INSURANCE, UNDERGROUND STORAGE TANKS (USTs):

The Ninth Circuit held that an insurance company could not rescind an insurance policy it issued to a gas station when the station misrepresented the existence of contaminated soil around its USTs. EPA's UST regulations preclude the remedy of rescission for UST insurance policies. Instead, the regulations provide for the exclusive remedy of prospective cancellation of a UST insurance policy in the event of an insured's misrepresentation. To allow the insurer to rescind the policy would run counter to the intent of the regulations, which seek to avoid any gaps in insurance coverage. However, the insurer is not precluded from seeking contract or tort damages from the gas station if warranted.Zurich American Insurance Co. v. Whittier Properties, Inc., No. 02-36101 (9th Cir. Jan. 29, 2004) (11 pp.).

Copyright© 2004, Environmental Law Institute, Washington, D.C. All rights reserved

THE FEDERAL AGENCIES

Note: Citations below are to the Federal Register (FR).

AIR:

  • EPA promulgated NESHAPs for new and existing non-gasoline organic liquids distribution (OLD) operations executed at storage terminals, refineries, crude oil pipeline stations, and manufacturing facilities; these standards are expected to reduce hazardous air pollutant emissions from major sources with OLD operations by 60%.69 FR 5038(2/3/04).
  • EPA announced three public hearings for the review of a proposed rule to reduce interstate transport of fine particular matter and ozone (the "interstate air quality rule") and a proposed rule concerning NESHAPs and the associated, alternative proposed performance standards for new and existing stationary sources classified as electric utility steam generating units (the "utility mercury reductions rule").69 FR 4901(2/2/04).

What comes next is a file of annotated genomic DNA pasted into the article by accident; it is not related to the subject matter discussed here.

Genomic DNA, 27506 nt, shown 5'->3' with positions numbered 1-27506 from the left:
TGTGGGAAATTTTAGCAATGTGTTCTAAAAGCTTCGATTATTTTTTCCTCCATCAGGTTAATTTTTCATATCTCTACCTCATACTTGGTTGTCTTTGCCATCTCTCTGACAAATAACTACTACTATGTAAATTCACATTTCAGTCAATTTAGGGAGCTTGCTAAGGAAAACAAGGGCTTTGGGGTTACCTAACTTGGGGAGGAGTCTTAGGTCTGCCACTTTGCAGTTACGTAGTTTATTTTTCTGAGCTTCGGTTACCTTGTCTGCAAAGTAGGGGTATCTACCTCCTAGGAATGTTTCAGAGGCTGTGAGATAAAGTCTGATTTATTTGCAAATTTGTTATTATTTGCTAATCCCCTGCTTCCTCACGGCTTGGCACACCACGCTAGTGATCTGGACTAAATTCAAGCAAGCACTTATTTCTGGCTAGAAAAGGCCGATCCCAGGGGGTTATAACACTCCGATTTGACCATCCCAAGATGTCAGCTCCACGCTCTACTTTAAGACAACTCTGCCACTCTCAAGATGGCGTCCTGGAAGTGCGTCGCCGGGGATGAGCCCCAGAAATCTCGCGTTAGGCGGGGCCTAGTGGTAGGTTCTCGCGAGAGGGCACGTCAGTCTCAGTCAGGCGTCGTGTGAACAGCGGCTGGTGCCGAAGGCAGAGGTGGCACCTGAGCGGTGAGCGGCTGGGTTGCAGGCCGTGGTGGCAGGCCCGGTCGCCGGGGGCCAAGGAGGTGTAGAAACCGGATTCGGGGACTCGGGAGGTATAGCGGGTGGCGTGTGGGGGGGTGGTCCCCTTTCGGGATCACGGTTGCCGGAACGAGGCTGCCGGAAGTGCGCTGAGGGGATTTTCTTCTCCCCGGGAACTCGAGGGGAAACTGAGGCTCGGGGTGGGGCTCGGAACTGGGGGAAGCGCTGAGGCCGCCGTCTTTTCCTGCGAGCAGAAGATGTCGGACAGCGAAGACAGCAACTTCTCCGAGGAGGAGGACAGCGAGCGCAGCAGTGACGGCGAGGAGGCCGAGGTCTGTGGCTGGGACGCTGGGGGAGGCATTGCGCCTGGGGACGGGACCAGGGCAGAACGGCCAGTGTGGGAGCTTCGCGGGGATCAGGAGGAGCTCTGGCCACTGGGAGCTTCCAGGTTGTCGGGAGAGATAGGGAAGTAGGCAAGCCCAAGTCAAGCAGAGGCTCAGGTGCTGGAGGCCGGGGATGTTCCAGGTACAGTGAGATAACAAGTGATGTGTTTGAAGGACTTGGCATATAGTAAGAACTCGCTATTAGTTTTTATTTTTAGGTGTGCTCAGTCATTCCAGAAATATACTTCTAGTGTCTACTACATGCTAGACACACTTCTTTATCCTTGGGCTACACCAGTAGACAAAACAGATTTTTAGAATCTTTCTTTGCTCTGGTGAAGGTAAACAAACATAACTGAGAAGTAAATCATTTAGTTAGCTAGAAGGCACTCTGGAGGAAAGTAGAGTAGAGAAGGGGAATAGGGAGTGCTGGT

• EPA entered into a proposed settlement agreement addressing one of four issues briefed inSierra Club v. Leavitt, Nos. 03-10262-F, -10263-F, andGeorgia ForestWatch v. Leavitt, Nos. 03-10264-F, -10265-F (11th Cir. Jan. 16, 2003), by jointly agreeing with the petitioners to request that the court stay upcoming oral arguments and hold the consolidated cases in abeyance while the Georgia Environmental Protection Division proposes to reopen and revise the title V permit granted to the Monroe Power facility of Walton County, Georgia, to require continuous monitoring of carbon monoxide emissions from two combustion turbines and implement related stipulations.69 FR 5854(2/6/04).

ENERGY:

  • DOE announced that the National Renewable Energy Laboratory will review the current state of on-board fuel processing activities in the Hydrogen, Fuel Cells, and Infrastructure Technologies Program and will submit written recommendations to DOE on or before June 18, 2004, that will inform a technical decision (also called a "go/no-go decision") regarding the future of such on-board processing activities.69 FR 5331(2/4/04).
  • DOE announced the availability of and requested public comment on an interim report by the U.S.-Canada Power System Outage Task Force entitledInterim Report: Causes of the August 14th Blackout in the United States and Canada.69 FR 5330(2/4/04).

ENFORCEMENT: